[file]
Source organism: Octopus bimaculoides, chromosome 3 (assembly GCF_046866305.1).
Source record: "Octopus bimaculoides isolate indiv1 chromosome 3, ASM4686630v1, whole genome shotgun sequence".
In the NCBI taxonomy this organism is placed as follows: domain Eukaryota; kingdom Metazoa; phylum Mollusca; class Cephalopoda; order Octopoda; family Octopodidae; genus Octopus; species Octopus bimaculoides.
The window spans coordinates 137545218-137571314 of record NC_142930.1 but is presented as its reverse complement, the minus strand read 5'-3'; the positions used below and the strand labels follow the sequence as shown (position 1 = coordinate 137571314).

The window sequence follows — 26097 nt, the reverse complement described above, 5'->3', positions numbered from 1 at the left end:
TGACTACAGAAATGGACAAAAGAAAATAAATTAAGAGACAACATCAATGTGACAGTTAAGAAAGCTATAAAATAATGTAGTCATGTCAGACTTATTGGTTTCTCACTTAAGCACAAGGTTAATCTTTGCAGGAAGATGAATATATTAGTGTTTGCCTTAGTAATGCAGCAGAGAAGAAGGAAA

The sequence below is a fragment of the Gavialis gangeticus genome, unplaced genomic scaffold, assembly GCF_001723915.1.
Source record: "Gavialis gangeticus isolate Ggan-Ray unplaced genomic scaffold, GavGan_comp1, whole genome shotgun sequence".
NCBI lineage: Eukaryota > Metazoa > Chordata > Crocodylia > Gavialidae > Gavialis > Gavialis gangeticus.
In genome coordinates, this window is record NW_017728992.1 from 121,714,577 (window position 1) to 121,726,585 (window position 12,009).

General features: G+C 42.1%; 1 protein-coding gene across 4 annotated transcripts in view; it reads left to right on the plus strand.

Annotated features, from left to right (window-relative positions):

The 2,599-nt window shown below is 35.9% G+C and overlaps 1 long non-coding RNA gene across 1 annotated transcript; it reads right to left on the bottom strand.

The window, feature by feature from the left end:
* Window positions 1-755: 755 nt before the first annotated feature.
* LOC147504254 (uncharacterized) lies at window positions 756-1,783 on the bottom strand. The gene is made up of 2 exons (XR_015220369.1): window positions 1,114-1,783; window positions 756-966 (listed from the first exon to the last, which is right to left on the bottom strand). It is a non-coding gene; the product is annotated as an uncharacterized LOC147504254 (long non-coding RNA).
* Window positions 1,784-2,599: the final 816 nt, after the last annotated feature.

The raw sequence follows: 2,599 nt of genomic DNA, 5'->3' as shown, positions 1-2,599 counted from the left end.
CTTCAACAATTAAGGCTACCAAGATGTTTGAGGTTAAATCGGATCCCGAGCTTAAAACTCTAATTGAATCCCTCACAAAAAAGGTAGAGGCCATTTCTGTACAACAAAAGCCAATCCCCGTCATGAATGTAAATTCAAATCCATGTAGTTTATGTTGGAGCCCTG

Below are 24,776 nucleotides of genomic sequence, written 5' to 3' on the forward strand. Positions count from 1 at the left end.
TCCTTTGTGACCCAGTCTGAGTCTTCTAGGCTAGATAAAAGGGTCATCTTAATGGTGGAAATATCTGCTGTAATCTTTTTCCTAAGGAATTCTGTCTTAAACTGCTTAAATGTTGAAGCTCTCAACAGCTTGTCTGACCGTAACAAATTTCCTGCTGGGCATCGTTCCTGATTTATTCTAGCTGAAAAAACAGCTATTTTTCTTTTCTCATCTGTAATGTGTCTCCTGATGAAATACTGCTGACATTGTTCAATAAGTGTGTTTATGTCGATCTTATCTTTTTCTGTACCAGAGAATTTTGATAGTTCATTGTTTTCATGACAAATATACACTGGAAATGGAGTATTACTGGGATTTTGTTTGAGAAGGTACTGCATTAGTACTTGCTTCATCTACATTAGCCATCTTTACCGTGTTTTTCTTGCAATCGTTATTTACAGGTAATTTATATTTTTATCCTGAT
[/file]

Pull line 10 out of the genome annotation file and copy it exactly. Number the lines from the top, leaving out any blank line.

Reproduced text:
In genome coordinates, this window is record NW_017728992.1 from 121,714,577 (window position 1) to 121,726,585 (window position 12,009).